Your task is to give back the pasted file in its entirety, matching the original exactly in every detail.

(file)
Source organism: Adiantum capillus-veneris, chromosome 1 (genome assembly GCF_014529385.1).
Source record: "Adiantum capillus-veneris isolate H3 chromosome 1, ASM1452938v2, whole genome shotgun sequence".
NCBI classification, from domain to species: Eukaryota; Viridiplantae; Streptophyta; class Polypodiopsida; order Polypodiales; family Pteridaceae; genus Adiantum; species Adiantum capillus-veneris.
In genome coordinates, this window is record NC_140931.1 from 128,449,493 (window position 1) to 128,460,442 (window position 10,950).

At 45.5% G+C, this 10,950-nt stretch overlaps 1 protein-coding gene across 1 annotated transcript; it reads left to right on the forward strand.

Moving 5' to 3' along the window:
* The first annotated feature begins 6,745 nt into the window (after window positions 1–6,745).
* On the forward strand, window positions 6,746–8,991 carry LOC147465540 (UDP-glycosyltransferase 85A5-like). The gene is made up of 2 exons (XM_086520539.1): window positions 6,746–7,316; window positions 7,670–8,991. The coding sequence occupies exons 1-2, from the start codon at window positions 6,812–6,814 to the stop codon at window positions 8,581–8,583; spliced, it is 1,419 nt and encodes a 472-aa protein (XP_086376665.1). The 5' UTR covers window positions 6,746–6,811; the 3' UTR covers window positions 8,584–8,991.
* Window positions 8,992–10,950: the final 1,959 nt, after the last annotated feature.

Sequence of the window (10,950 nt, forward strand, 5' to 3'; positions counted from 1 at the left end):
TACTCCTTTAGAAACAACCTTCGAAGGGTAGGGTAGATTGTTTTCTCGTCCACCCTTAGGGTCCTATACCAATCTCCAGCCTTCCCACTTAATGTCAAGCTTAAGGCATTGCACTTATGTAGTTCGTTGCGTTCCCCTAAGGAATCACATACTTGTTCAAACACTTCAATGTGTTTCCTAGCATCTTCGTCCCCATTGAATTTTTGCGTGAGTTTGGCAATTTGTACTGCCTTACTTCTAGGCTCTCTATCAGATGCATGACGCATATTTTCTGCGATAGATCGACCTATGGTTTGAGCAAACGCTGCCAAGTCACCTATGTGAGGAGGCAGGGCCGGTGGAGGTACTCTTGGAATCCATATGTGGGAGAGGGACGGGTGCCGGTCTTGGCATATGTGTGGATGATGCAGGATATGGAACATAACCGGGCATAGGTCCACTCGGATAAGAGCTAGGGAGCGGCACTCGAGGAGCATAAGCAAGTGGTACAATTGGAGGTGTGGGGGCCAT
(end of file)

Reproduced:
Source organism: Adiantum capillus-veneris, chromosome 1 (genome assembly GCF_014529385.1).
Source record: "Adiantum capillus-veneris isolate H3 chromosome 1, ASM1452938v2, whole genome shotgun sequence".
NCBI classification, from domain to species: Eukaryota; Viridiplantae; Streptophyta; class Polypodiopsida; order Polypodiales; family Pteridaceae; genus Adiantum; species Adiantum capillus-veneris.
In genome coordinates, this window is record NC_140931.1 from 128,449,493 (window position 1) to 128,460,442 (window position 10,950).

At 45.5% G+C, this 10,950-nt stretch overlaps 1 protein-coding gene across 1 annotated transcript; it reads left to right on the forward strand.

Moving 5' to 3' along the window:
* The first annotated feature begins 6,745 nt into the window (after window positions 1–6,745).
* On the forward strand, window positions 6,746–8,991 carry LOC147465540 (UDP-glycosyltransferase 85A5-like). The gene is made up of 2 exons (XM_086520539.1): window positions 6,746–7,316; window positions 7,670–8,991. The coding sequence occupies exons 1-2, from the start codon at window positions 6,812–6,814 to the stop codon at window positions 8,581–8,583; spliced, it is 1,419 nt and encodes a 472-aa protein (XP_086376665.1). The 5' UTR covers window positions 6,746–6,811; the 3' UTR covers window positions 8,584–8,991.
* Window positions 8,992–10,950: the final 1,959 nt, after the last annotated feature.

Sequence of the window (10,950 nt, forward strand, 5' to 3'; positions counted from 1 at the left end):
TACTCCTTTAGAAACAACCTTCGAAGGGTAGGGTAGATTGTTTTCTCGTCCACCCTTAGGGTCCTATACCAATCTCCAGCCTTCCCACTTAATGTCAAGCTTAAGGCATTGCACTTATGTAGTTCGTTGCGTTCCCCTAAGGAATCACATACTTGTTCAAACACTTCAATGTGTTTCCTAGCATCTTCGTCCCCATTGAATTTTTGCGTGAGTTTGGCAATTTGTACTGCCTTACTTCTAGGCTCTCTATCAGATGCATGACGCATATTTTCTGCGATAGATCGACCTATGGTTTGAGCAAACGCTGCCAAGTCACCTATGTGAGGAGGCAGGGCCGGTGGAGGTACTCTTGGAATCCATATGTGGGAGAGGGACGGGTGCCGGTCTTGGCATATGTGTGGATGATGCAGGATATGGAACATAACCGGGCATAGGTCCACTCGGATAAGAGCTAGGGAGCGGCACTCGAGGAGCATAAGCAAGTGGTACAATTGGAGGTGTGGGGGCCAT